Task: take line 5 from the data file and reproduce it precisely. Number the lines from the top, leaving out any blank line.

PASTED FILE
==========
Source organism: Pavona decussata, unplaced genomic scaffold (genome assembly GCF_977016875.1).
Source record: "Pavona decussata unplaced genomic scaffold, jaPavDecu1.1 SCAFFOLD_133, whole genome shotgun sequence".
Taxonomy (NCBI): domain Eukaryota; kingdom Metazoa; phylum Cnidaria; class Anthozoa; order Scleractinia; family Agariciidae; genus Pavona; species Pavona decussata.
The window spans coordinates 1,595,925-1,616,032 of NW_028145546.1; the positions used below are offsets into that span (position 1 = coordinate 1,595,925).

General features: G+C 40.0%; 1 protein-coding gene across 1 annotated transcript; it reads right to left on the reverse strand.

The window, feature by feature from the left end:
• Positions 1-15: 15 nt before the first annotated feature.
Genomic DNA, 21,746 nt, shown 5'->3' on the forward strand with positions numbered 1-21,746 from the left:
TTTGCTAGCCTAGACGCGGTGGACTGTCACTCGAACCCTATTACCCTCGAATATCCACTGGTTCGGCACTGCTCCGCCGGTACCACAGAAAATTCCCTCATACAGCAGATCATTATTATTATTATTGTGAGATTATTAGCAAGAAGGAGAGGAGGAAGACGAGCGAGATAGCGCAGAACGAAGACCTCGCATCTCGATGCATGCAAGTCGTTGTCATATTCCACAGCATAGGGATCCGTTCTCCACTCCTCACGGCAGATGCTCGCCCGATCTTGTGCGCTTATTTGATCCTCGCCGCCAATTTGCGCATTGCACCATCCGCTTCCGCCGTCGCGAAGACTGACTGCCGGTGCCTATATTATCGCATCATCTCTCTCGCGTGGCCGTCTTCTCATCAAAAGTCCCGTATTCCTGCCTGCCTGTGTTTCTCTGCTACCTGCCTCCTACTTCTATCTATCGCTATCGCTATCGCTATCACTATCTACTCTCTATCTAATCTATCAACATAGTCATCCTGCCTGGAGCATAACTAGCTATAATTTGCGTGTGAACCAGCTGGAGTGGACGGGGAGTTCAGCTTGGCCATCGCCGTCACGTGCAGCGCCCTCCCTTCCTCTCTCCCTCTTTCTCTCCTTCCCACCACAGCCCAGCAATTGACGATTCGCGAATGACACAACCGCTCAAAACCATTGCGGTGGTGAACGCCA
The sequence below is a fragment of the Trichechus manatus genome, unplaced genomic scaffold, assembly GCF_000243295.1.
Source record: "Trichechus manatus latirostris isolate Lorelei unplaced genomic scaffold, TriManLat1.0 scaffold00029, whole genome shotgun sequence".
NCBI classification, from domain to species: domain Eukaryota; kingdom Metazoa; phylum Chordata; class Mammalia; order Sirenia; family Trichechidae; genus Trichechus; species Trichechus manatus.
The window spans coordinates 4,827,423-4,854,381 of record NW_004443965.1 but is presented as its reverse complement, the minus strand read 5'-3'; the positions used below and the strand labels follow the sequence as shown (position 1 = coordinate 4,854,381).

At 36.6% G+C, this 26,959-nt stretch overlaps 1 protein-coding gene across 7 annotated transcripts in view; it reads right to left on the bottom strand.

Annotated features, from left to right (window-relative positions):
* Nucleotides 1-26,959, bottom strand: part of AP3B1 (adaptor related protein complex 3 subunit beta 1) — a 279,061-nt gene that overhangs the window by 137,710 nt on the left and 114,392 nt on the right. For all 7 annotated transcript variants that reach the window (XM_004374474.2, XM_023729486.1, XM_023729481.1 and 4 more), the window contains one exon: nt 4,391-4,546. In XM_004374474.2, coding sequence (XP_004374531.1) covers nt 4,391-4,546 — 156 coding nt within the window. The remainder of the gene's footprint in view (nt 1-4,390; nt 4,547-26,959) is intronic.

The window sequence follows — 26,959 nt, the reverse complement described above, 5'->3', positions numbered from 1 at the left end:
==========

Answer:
General features: G+C 40.0%; 1 protein-coding gene across 1 annotated transcript; it reads right to left on the reverse strand.